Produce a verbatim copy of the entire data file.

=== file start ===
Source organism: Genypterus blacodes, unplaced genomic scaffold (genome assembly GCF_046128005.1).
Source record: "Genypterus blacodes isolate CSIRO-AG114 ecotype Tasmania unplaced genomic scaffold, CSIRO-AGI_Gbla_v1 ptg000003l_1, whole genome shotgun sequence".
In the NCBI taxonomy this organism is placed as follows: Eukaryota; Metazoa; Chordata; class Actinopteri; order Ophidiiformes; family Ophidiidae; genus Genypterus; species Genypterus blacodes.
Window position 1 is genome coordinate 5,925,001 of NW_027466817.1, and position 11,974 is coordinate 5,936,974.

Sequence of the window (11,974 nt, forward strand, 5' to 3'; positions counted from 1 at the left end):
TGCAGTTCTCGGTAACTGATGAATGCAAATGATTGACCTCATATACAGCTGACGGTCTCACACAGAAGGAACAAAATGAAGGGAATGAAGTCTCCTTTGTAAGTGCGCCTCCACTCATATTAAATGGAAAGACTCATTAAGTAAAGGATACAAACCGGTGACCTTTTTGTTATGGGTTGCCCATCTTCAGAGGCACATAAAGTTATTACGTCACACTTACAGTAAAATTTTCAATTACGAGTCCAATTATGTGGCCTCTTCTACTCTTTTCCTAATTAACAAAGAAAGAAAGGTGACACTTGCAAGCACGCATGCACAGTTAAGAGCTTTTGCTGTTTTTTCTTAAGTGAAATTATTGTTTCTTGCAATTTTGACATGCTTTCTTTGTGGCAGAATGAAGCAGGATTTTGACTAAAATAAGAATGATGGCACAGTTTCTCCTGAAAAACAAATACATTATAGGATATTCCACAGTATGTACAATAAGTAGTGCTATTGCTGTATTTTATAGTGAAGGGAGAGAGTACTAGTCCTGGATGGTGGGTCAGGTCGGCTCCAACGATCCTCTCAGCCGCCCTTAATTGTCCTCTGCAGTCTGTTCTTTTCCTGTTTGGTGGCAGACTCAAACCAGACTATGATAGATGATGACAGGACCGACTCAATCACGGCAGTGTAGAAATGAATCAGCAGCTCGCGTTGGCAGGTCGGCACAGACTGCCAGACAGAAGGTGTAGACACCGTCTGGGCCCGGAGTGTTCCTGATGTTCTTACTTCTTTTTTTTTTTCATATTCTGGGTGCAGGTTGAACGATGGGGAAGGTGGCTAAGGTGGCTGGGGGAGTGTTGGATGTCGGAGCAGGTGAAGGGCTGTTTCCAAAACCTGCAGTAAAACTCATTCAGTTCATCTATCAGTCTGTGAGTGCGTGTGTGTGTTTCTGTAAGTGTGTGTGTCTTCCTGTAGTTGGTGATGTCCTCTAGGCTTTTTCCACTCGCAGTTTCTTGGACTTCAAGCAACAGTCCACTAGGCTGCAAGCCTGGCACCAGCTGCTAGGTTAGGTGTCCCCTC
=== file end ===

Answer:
Source organism: Genypterus blacodes, unplaced genomic scaffold (genome assembly GCF_046128005.1).
Source record: "Genypterus blacodes isolate CSIRO-AG114 ecotype Tasmania unplaced genomic scaffold, CSIRO-AGI_Gbla_v1 ptg000003l_1, whole genome shotgun sequence".
In the NCBI taxonomy this organism is placed as follows: Eukaryota; Metazoa; Chordata; class Actinopteri; order Ophidiiformes; family Ophidiidae; genus Genypterus; species Genypterus blacodes.
Window position 1 is genome coordinate 5,925,001 of NW_027466817.1, and position 11,974 is coordinate 5,936,974.

Sequence of the window (11,974 nt, forward strand, 5' to 3'; positions counted from 1 at the left end):
TGCAGTTCTCGGTAACTGATGAATGCAAATGATTGACCTCATATACAGCTGACGGTCTCACACAGAAGGAACAAAATGAAGGGAATGAAGTCTCCTTTGTAAGTGCGCCTCCACTCATATTAAATGGAAAGACTCATTAAGTAAAGGATACAAACCGGTGACCTTTTTGTTATGGGTTGCCCATCTTCAGAGGCACATAAAGTTATTACGTCACACTTACAGTAAAATTTTCAATTACGAGTCCAATTATGTGGCCTCTTCTACTCTTTTCCTAATTAACAAAGAAAGAAAGGTGACACTTGCAAGCACGCATGCACAGTTAAGAGCTTTTGCTGTTTTTTCTTAAGTGAAATTATTGTTTCTTGCAATTTTGACATGCTTTCTTTGTGGCAGAATGAAGCAGGATTTTGACTAAAATAAGAATGATGGCACAGTTTCTCCTGAAAAACAAATACATTATAGGATATTCCACAGTATGTACAATAAGTAGTGCTATTGCTGTATTTTATAGTGAAGGGAGAGAGTACTAGTCCTGGATGGTGGGTCAGGTCGGCTCCAACGATCCTCTCAGCCGCCCTTAATTGTCCTCTGCAGTCTGTTCTTTTCCTGTTTGGTGGCAGACTCAAACCAGACTATGATAGATGATGACAGGACCGACTCAATCACGGCAGTGTAGAAATGAATCAGCAGCTCGCGTTGGCAGGTCGGCACAGACTGCCAGACAGAAGGTGTAGACACCGTCTGGGCCCGGAGTGTTCCTGATGTTCTTACTTCTTTTTTTTTTTCATATTCTGGGTGCAGGTTGAACGATGGGGAAGGTGGCTAAGGTGGCTGGGGGAGTGTTGGATGTCGGAGCAGGTGAAGGGCTGTTTCCAAAACCTGCAGTAAAACTCATTCAGTTCATCTATCAGTCTGTGAGTGCGTGTGTGTGTTTCTGTAAGTGTGTGTGTCTTCCTGTAGTTGGTGATGTCCTCTAGGCTTTTTCCACTCGCAGTTTCTTGGACTTCAAGCAACAGTCCACTAGGCTGCAAGCCTGGCACCAGCTGCTAGGTTAGGTGTCCCCTC